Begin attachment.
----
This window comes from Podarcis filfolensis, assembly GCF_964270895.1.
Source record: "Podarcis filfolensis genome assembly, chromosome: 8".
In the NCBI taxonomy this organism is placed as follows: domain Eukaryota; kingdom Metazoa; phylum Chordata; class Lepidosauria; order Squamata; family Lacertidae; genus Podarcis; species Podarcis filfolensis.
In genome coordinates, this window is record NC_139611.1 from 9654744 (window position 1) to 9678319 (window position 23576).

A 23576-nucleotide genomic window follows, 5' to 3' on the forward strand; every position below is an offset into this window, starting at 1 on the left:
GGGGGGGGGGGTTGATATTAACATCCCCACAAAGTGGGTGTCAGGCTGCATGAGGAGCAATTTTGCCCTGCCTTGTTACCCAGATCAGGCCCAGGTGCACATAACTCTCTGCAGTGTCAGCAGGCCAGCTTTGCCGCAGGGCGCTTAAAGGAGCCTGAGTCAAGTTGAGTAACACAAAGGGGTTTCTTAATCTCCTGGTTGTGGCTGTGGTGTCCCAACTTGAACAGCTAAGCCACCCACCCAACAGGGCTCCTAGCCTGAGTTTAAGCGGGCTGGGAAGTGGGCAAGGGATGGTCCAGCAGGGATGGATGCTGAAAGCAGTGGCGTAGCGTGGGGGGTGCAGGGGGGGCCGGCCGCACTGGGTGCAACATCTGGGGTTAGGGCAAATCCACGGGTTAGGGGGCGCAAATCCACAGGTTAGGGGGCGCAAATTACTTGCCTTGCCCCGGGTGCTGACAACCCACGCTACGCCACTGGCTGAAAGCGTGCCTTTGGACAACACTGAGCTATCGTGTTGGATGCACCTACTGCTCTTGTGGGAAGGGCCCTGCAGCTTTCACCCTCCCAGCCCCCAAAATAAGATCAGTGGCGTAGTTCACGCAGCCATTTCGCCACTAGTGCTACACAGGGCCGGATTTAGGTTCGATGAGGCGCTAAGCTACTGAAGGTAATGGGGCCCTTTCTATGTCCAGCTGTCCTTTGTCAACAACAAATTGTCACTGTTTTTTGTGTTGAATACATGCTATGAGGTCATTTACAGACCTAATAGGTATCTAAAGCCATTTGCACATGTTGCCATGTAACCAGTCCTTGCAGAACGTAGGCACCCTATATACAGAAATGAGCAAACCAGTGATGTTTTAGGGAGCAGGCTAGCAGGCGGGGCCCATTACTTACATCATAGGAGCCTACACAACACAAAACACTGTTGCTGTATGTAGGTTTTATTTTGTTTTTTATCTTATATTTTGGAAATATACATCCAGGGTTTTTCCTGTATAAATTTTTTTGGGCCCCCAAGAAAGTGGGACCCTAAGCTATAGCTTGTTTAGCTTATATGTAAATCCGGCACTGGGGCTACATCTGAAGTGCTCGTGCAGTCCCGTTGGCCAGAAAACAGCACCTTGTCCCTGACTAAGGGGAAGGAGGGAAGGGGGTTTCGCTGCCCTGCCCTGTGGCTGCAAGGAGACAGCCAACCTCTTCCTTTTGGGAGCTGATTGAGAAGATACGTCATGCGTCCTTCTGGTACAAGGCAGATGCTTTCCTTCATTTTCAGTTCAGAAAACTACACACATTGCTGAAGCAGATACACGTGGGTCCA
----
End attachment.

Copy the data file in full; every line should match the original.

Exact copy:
This window comes from Podarcis filfolensis, assembly GCF_964270895.1.
Source record: "Podarcis filfolensis genome assembly, chromosome: 8".
In the NCBI taxonomy this organism is placed as follows: domain Eukaryota; kingdom Metazoa; phylum Chordata; class Lepidosauria; order Squamata; family Lacertidae; genus Podarcis; species Podarcis filfolensis.
In genome coordinates, this window is record NC_139611.1 from 9654744 (window position 1) to 9678319 (window position 23576).

A 23576-nucleotide genomic window follows, 5' to 3' on the forward strand; every position below is an offset into this window, starting at 1 on the left:
GGGGGGGGGGGTTGATATTAACATCCCCACAAAGTGGGTGTCAGGCTGCATGAGGAGCAATTTTGCCCTGCCTTGTTACCCAGATCAGGCCCAGGTGCACATAACTCTCTGCAGTGTCAGCAGGCCAGCTTTGCCGCAGGGCGCTTAAAGGAGCCTGAGTCAAGTTGAGTAACACAAAGGGGTTTCTTAATCTCCTGGTTGTGGCTGTGGTGTCCCAACTTGAACAGCTAAGCCACCCACCCAACAGGGCTCCTAGCCTGAGTTTAAGCGGGCTGGGAAGTGGGCAAGGGATGGTCCAGCAGGGATGGATGCTGAAAGCAGTGGCGTAGCGTGGGGGGTGCAGGGGGGGCCGGCCGCACTGGGTGCAACATCTGGGGTTAGGGCAAATCCACGGGTTAGGGGGCGCAAATCCACAGGTTAGGGGGCGCAAATTACTTGCCTTGCCCCGGGTGCTGACAACCCACGCTACGCCACTGGCTGAAAGCGTGCCTTTGGACAACACTGAGCTATCGTGTTGGATGCACCTACTGCTCTTGTGGGAAGGGCCCTGCAGCTTTCACCCTCCCAGCCCCCAAAATAAGATCAGTGGCGTAGTTCACGCAGCCATTTCGCCACTAGTGCTACACAGGGCCGGATTTAGGTTCGATGAGGCGCTAAGCTACTGAAGGTAATGGGGCCCTTTCTATGTCCAGCTGTCCTTTGTCAACAACAAATTGTCACTGTTTTTTGTGTTGAATACATGCTATGAGGTCATTTACAGACCTAATAGGTATCTAAAGCCATTTGCACATGTTGCCATGTAACCAGTCCTTGCAGAACGTAGGCACCCTATATACAGAAATGAGCAAACCAGTGATGTTTTAGGGAGCAGGCTAGCAGGCGGGGCCCATTACTTACATCATAGGAGCCTACACAACACAAAACACTGTTGCTGTATGTAGGTTTTATTTTGTTTTTTATCTTATATTTTGGAAATATACATCCAGGGTTTTTCCTGTATAAATTTTTTTGGGCCCCCAAGAAAGTGGGACCCTAAGCTATAGCTTGTTTAGCTTATATGTAAATCCGGCACTGGGGCTACATCTGAAGTGCTCGTGCAGTCCCGTTGGCCAGAAAACAGCACCTTGTCCCTGACTAAGGGGAAGGAGGGAAGGGGGTTTCGCTGCCCTGCCCTGTGGCTGCAAGGAGACAGCCAACCTCTTCCTTTTGGGAGCTGATTGAGAAGATACGTCATGCGTCCTTCTGGTACAAGGCAGATGCTTTCCTTCATTTTCAGTTCAGAAAACTACACACATTGCTGAAGCAGATACACGTGGGTCCA